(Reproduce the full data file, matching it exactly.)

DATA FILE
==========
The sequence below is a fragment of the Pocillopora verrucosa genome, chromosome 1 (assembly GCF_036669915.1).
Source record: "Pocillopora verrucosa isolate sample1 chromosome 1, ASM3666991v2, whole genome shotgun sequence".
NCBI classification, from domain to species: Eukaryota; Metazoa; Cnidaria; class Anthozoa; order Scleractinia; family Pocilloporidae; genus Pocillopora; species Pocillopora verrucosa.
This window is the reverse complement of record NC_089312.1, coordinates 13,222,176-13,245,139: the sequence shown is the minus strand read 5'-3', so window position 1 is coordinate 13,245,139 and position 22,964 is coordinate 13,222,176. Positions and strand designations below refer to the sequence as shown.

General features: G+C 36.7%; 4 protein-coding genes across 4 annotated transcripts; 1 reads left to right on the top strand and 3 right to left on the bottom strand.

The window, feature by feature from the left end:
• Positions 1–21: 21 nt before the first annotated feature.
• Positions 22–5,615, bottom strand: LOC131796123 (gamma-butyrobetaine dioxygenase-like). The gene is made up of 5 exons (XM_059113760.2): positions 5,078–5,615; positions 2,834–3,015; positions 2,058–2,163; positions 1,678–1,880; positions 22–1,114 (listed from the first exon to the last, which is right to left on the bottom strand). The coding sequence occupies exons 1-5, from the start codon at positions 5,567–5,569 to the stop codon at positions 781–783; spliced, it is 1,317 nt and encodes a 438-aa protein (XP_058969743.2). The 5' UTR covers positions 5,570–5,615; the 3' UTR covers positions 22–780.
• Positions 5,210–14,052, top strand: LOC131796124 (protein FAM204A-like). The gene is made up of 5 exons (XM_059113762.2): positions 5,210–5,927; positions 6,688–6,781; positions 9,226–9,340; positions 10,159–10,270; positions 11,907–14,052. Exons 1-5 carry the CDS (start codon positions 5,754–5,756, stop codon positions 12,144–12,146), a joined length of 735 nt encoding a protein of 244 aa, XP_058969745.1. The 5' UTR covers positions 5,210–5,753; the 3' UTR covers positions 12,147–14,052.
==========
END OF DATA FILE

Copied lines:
The sequence below is a fragment of the Pocillopora verrucosa genome, chromosome 1 (assembly GCF_036669915.1).
Source record: "Pocillopora verrucosa isolate sample1 chromosome 1, ASM3666991v2, whole genome shotgun sequence".
NCBI classification, from domain to species: Eukaryota; Metazoa; Cnidaria; class Anthozoa; order Scleractinia; family Pocilloporidae; genus Pocillopora; species Pocillopora verrucosa.
This window is the reverse complement of record NC_089312.1, coordinates 13,222,176-13,245,139: the sequence shown is the minus strand read 5'-3', so window position 1 is coordinate 13,245,139 and position 22,964 is coordinate 13,222,176. Positions and strand designations below refer to the sequence as shown.

General features: G+C 36.7%; 4 protein-coding genes across 4 annotated transcripts; 1 reads left to right on the top strand and 3 right to left on the bottom strand.

The window, feature by feature from the left end:
• Positions 1–21: 21 nt before the first annotated feature.
• Positions 22–5,615, bottom strand: LOC131796123 (gamma-butyrobetaine dioxygenase-like). The gene is made up of 5 exons (XM_059113760.2): positions 5,078–5,615; positions 2,834–3,015; positions 2,058–2,163; positions 1,678–1,880; positions 22–1,114 (listed from the first exon to the last, which is right to left on the bottom strand). The coding sequence occupies exons 1-5, from the start codon at positions 5,567–5,569 to the stop codon at positions 781–783; spliced, it is 1,317 nt and encodes a 438-aa protein (XP_058969743.2). The 5' UTR covers positions 5,570–5,615; the 3' UTR covers positions 22–780.
• Positions 5,210–14,052, top strand: LOC131796124 (protein FAM204A-like). The gene is made up of 5 exons (XM_059113762.2): positions 5,210–5,927; positions 6,688–6,781; positions 9,226–9,340; positions 10,159–10,270; positions 11,907–14,052. Exons 1-5 carry the CDS (start codon positions 5,754–5,756, stop codon positions 12,144–12,146), a joined length of 735 nt encoding a protein of 244 aa, XP_058969745.1. The 5' UTR covers positions 5,210–5,753; the 3' UTR covers positions 12,147–14,052.